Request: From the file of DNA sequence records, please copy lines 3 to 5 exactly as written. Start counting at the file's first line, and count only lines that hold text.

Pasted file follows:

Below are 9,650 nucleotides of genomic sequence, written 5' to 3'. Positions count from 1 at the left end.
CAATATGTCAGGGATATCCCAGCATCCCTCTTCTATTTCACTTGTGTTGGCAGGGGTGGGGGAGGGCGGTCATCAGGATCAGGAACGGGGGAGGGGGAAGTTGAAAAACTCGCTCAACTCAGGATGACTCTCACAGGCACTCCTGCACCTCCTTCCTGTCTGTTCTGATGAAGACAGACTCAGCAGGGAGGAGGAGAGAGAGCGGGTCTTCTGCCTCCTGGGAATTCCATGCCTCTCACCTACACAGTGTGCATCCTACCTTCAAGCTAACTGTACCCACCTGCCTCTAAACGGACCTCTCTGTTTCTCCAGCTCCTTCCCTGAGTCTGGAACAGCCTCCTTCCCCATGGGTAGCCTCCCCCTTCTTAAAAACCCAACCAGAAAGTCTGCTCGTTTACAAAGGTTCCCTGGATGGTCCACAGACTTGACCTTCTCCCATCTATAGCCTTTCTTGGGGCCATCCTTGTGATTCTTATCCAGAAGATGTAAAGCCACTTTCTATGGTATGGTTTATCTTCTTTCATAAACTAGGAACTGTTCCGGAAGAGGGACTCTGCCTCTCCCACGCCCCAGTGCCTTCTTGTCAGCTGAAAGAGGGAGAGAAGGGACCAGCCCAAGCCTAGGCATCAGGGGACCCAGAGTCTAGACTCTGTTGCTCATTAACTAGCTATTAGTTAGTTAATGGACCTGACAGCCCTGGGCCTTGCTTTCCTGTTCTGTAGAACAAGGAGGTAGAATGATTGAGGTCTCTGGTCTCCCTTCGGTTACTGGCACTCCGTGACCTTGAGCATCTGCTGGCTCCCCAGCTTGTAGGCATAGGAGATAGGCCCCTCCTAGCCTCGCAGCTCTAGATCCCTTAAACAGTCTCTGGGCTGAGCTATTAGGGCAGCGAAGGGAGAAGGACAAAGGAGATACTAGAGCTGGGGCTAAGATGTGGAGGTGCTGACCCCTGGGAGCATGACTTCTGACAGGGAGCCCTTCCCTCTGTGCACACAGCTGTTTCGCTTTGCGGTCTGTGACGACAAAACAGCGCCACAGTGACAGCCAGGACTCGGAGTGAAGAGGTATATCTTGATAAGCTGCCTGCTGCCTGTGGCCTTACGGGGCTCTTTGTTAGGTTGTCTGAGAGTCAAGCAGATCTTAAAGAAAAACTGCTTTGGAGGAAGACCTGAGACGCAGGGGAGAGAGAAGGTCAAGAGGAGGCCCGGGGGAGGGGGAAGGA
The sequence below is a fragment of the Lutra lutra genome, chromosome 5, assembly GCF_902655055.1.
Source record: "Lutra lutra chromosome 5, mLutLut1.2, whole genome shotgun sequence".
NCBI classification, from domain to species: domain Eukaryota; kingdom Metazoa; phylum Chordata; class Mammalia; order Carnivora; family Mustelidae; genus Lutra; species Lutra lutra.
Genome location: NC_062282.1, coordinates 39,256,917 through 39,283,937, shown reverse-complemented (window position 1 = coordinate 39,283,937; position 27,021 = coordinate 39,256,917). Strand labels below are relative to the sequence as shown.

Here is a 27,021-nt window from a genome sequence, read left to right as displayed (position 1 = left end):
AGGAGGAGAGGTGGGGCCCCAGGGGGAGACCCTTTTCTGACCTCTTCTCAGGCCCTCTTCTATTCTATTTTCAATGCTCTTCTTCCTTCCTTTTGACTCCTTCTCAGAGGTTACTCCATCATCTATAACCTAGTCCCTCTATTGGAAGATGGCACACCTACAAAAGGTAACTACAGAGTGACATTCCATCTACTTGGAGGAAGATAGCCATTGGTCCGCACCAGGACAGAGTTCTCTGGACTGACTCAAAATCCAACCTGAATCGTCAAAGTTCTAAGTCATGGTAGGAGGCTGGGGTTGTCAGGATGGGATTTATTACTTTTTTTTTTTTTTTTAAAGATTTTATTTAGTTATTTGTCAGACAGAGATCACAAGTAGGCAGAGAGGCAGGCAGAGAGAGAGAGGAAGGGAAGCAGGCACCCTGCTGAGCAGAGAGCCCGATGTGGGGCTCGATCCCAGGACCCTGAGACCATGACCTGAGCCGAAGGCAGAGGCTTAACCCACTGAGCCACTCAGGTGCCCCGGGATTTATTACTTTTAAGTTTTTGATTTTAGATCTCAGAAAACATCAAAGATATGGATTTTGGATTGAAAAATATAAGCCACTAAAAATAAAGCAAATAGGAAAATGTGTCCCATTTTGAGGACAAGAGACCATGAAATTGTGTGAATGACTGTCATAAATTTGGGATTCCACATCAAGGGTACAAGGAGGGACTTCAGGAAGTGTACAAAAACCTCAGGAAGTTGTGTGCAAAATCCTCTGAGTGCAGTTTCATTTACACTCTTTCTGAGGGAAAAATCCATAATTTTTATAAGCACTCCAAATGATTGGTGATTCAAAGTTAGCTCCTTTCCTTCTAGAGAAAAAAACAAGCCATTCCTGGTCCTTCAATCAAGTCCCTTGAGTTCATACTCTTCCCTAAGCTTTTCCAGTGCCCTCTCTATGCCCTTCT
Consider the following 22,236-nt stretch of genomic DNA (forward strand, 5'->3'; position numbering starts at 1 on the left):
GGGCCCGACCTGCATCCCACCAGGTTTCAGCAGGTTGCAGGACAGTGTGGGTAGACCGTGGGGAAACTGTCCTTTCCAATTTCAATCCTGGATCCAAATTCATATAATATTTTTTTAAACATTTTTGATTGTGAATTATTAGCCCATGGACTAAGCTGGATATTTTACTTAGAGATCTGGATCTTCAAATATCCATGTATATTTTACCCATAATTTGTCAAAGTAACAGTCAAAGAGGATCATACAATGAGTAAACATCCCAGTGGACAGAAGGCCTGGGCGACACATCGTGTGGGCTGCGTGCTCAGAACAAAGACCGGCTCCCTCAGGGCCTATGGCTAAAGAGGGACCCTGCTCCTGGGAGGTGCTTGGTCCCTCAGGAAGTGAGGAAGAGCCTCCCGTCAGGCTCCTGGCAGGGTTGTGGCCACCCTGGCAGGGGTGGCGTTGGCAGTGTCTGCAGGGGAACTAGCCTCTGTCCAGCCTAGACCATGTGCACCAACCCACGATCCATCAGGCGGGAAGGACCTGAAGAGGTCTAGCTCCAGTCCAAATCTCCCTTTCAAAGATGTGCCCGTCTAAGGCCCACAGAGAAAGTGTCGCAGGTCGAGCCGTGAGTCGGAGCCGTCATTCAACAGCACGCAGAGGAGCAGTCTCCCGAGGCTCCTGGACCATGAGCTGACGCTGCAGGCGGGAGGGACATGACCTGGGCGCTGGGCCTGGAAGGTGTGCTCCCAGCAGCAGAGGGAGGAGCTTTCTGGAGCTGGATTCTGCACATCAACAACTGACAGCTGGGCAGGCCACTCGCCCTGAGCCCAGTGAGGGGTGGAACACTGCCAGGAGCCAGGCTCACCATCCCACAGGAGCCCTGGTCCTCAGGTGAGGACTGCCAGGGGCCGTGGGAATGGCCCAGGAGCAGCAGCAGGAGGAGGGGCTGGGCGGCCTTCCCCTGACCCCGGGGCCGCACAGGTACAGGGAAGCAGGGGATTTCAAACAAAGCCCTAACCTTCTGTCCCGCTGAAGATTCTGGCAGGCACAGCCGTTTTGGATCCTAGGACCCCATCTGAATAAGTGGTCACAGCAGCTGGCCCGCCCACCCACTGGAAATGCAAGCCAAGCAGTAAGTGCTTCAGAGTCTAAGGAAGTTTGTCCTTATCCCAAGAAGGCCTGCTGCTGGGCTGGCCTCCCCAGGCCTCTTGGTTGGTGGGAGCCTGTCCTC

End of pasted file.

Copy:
The sequence below is a fragment of the Lutra lutra genome, chromosome 5, assembly GCF_902655055.1.
Source record: "Lutra lutra chromosome 5, mLutLut1.2, whole genome shotgun sequence".
NCBI classification, from domain to species: domain Eukaryota; kingdom Metazoa; phylum Chordata; class Mammalia; order Carnivora; family Mustelidae; genus Lutra; species Lutra lutra.